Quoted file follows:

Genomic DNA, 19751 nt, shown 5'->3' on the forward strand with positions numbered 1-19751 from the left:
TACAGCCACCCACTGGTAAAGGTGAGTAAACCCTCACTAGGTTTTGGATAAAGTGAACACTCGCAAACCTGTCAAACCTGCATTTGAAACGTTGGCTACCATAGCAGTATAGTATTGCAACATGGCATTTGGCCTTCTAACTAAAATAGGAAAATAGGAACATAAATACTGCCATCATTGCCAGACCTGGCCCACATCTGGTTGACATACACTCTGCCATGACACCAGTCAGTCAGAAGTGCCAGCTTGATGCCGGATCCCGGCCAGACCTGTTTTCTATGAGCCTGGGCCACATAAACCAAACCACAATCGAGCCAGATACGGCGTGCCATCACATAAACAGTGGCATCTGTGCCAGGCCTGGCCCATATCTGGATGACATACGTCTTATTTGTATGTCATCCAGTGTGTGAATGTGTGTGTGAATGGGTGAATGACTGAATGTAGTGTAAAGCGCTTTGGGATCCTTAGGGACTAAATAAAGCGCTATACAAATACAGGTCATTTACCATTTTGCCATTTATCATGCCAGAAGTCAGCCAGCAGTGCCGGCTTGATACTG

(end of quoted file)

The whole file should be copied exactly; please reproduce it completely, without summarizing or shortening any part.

Genomic DNA, 19751 nt, shown 5'->3' on the forward strand with positions numbered 1-19751 from the left:
TACAGCCACCCACTGGTAAAGGTGAGTAAACCCTCACTAGGTTTTGGATAAAGTGAACACTCGCAAACCTGTCAAACCTGCATTTGAAACGTTGGCTACCATAGCAGTATAGTATTGCAACATGGCATTTGGCCTTCTAACTAAAATAGGAAAATAGGAACATAAATACTGCCATCATTGCCAGACCTGGCCCACATCTGGTTGACATACACTCTGCCATGACACCAGTCAGTCAGAAGTGCCAGCTTGATGCCGGATCCCGGCCAGACCTGTTTTCTATGAGCCTGGGCCACATAAACCAAACCACAATCGAGCCAGATACGGCGTGCCATCACATAAACAGTGGCATCTGTGCCAGGCCTGGCCCATATCTGGATGACATACGTCTTATTTGTATGTCATCCAGTGTGTGAATGTGTGTGTGAATGGGTGAATGACTGAATGTAGTGTAAAGCGCTTTGGGATCCTTAGGGACTAAATAAAGCGCTATACAAATACAGGTCATTTACCATTTTGCCATTTATCATGCCAGAAGTCAGCCAGCAGTGCCGGCTTGATACTG